The world is a board game and we as normal citizens are not making the rules. As we have stated before, we cannot advise on or manage money based on the expectation that a calamitous event will occur. The most we can do as advisors, is to take the current situation and the most likely unfolding of potential unknown scenarios into account when structuring your financial roadmap. Charlie Munger, vice-chairman of Berkshire Hathaway and one of the wisest investors of the last century, passed away on Tuesday, November 28, at the age of 99. He often said that it is futile to make any investing decision based on forecasts of future results. That is an admission of ignorance, an understanding that the future is so unpredictable that it’s not worth even trying to predict it.
Being ignorant about the potential of our current financial system crumbling like a house of cards, prevents us from living in fear and squandering this one beautiful life we have. These potential threats to our immensely complex, man-made financial systems, can take the form of either natural disasters; or wrong or criminal decisions by the people who make the rules for this board game we live in (our governments); or a combination of the two, as we got a taste of with Covid in 2020.
If you are interested in the potential dystopian future that can result from an implosion of our financial systems, feel free to read books like Currency Wars by James Rickards; Endgame by John Mauldin and The Mandibles by Lionel Shriver. The main potential triggers for such an implosion will be too much debt and people losing trust in a major currency like the US$. As recently as 2008, we saw what too much debt can do to the world economies, when the global financial crisis rocked our world. Simplistically, what happened was that everything was going so well that people borrowed huge amounts of money from their banks to build houses. The banks created financial instruments called mortgage-backed securities and sold them to investors as a low-risk investment. When people couldn’t repay their mortgages and so many houses came on the market that valuations dropped, the proverbial bubble burst, and the world went into recession. Our whole financial system has little collateral backing it up. It is based on sentiment and promises.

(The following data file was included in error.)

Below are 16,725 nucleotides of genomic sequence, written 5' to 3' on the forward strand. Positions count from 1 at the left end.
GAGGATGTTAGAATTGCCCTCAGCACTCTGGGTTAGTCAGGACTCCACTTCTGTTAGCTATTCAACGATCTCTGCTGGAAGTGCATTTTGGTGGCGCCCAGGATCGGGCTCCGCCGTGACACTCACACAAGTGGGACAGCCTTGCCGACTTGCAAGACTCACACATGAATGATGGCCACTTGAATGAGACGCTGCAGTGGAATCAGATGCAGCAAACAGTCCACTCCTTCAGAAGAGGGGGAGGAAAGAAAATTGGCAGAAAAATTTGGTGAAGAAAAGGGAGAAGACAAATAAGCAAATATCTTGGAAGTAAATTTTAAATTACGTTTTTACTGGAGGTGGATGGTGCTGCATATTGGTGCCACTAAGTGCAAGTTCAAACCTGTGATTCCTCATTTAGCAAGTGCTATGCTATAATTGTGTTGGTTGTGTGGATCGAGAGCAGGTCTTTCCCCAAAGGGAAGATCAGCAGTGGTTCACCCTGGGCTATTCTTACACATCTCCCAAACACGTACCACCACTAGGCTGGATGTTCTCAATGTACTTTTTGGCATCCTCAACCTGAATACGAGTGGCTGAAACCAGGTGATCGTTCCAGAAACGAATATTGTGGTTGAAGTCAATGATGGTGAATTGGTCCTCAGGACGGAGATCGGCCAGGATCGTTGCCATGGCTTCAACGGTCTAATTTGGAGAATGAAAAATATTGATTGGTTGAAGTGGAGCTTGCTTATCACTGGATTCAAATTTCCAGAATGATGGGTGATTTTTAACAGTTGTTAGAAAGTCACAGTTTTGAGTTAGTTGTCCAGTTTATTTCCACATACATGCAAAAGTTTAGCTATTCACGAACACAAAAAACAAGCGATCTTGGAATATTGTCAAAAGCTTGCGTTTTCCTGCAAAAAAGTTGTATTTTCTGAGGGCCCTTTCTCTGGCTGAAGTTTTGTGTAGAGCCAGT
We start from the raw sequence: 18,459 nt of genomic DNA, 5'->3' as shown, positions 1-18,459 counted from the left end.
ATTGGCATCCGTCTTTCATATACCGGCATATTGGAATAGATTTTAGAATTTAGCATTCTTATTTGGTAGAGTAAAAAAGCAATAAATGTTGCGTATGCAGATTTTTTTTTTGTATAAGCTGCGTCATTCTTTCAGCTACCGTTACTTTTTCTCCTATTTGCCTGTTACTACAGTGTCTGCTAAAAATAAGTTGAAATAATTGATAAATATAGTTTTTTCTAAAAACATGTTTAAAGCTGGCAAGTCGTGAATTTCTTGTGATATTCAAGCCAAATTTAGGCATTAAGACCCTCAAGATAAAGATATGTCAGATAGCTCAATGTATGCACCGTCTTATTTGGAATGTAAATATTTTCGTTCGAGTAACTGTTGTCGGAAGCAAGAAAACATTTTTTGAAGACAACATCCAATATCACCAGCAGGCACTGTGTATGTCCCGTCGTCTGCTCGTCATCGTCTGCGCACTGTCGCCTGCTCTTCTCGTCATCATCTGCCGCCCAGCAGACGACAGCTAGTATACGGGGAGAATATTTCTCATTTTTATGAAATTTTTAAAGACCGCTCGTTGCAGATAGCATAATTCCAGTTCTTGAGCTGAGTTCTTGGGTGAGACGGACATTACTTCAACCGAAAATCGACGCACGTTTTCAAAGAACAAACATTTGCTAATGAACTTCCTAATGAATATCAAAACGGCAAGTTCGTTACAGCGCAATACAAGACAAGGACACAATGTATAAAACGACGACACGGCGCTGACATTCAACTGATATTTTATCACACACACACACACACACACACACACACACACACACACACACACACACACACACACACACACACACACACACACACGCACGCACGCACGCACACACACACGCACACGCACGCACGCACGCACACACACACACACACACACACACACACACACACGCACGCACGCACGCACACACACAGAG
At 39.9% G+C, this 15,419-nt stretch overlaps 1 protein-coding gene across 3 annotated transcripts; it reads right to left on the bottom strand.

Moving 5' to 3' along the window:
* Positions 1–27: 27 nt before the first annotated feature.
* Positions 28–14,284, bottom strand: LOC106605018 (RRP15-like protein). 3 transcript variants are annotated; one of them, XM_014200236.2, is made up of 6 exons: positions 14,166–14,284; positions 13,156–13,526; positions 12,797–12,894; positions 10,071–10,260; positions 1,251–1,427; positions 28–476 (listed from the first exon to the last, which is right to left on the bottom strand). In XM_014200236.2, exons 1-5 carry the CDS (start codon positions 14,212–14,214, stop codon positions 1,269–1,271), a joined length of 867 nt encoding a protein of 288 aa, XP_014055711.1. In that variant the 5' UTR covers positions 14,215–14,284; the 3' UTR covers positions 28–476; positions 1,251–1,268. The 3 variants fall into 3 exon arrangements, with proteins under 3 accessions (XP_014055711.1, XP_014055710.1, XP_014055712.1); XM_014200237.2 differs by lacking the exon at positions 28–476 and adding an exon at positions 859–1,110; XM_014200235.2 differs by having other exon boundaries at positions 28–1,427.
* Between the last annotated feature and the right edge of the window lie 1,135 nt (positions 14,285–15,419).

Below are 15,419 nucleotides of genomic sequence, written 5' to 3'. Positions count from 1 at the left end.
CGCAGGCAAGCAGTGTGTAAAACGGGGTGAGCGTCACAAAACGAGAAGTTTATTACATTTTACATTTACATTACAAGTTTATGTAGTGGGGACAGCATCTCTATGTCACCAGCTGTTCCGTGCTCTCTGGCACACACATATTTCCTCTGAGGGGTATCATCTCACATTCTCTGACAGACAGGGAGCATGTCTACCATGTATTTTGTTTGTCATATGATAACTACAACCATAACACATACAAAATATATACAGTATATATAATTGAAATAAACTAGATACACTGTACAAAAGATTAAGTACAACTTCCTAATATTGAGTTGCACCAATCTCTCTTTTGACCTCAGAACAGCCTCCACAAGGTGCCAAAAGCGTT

The same happens to major companies every now and then. Just look at the disaster at Aspen and Tongaat when their debt became unbearable. Even on a micro scale you will see many households going under due to excessive borrowing. Another risk to our current investment stability is the strength of the US$. Because the US$ is the currency in which the majority of world trade is conducted, any instability or excessive weakening of the dollar can lead to spectacular fireworks. The USA’s debt is higher than its income and although it has always been high, the current level of 123% debt to GDP, is the highest it has been in a long time – and they continue to increase it. So if the US$ should weaken significantly in case, for example, BRICS succeeds in creating a new reserve currency and selling their US$ holdings in favour of the new currency, all the investments we have in US$ will collapse and our little dystopian story will come to fruition.
So at the end of the day we cannot invest based on what-if scenarios. Should we do so, we would have only a box of gold on an off-the-grid, self-sufficient smallholding somewhere in the bush, because anything else could in theory be wiped out overnight. The good news is that financial disasters are not that uncommon and we even have names for them, namely depressions and recessions. What we have learned from them is that the best way to avoid a complete permanent loss of capital when they happen, is to be well-diversified and to never allow yourself to be stretched too thin when it comes to your debt to income ratio.